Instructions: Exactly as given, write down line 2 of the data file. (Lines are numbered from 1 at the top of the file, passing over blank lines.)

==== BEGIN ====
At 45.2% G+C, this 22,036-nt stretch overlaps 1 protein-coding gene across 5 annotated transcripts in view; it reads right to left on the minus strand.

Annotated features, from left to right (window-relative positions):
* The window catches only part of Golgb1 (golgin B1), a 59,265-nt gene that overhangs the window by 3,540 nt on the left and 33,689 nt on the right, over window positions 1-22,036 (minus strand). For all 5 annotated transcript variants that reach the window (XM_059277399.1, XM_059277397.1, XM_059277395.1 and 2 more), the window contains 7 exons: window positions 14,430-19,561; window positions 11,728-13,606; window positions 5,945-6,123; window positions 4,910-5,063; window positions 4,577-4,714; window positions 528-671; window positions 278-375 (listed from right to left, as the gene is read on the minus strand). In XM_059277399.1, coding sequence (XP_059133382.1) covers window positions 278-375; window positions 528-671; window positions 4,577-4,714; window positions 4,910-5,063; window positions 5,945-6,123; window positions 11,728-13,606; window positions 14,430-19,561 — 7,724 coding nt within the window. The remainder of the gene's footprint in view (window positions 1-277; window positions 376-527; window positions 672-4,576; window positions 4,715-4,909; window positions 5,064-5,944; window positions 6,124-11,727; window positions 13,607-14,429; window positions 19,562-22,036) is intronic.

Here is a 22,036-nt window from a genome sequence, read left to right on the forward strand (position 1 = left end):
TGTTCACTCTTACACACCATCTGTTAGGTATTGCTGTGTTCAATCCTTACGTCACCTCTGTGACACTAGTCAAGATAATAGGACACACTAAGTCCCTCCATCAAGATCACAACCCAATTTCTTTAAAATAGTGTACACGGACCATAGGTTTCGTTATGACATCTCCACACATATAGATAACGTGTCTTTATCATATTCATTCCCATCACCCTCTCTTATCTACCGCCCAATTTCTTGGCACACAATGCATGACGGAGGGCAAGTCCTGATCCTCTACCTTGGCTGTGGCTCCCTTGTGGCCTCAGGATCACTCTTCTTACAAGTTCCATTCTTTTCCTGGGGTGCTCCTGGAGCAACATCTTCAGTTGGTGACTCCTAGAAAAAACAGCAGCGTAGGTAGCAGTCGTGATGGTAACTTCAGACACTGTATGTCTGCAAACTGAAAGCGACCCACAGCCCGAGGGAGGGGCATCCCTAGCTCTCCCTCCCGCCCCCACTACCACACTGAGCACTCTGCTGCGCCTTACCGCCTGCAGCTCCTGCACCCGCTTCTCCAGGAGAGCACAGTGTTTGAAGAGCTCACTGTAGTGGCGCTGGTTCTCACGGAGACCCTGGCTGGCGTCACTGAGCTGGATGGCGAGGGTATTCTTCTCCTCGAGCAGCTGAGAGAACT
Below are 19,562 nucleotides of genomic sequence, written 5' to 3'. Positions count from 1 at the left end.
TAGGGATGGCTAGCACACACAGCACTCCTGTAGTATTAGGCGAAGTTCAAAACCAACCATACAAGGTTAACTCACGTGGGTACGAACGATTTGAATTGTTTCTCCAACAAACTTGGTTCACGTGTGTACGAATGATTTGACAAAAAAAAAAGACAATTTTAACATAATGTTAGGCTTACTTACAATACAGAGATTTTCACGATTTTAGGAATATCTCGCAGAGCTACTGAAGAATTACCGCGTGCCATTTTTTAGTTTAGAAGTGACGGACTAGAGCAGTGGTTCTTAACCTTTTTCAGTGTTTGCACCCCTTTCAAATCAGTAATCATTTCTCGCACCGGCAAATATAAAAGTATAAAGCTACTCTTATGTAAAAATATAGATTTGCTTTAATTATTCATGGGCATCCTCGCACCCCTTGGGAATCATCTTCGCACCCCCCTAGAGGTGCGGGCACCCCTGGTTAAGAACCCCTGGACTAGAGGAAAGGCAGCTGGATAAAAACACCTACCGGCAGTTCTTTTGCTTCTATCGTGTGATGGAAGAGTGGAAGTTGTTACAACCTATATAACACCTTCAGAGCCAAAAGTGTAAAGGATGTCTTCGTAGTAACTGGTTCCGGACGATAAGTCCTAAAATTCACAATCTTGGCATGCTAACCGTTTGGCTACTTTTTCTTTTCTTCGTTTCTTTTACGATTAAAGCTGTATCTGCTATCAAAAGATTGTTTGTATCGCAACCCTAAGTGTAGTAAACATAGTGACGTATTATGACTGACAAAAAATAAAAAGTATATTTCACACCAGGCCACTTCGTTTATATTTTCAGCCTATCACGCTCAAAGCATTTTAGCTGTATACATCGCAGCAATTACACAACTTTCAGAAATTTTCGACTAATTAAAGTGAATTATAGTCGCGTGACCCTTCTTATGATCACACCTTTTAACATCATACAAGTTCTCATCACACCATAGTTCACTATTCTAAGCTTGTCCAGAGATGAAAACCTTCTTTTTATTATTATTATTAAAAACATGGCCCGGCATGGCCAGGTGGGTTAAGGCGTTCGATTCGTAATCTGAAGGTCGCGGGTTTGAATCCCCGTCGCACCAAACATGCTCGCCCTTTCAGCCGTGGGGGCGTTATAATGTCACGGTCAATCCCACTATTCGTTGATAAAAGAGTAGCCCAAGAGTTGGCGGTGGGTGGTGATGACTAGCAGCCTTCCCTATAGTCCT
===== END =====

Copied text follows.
Annotated features, from left to right (window-relative positions):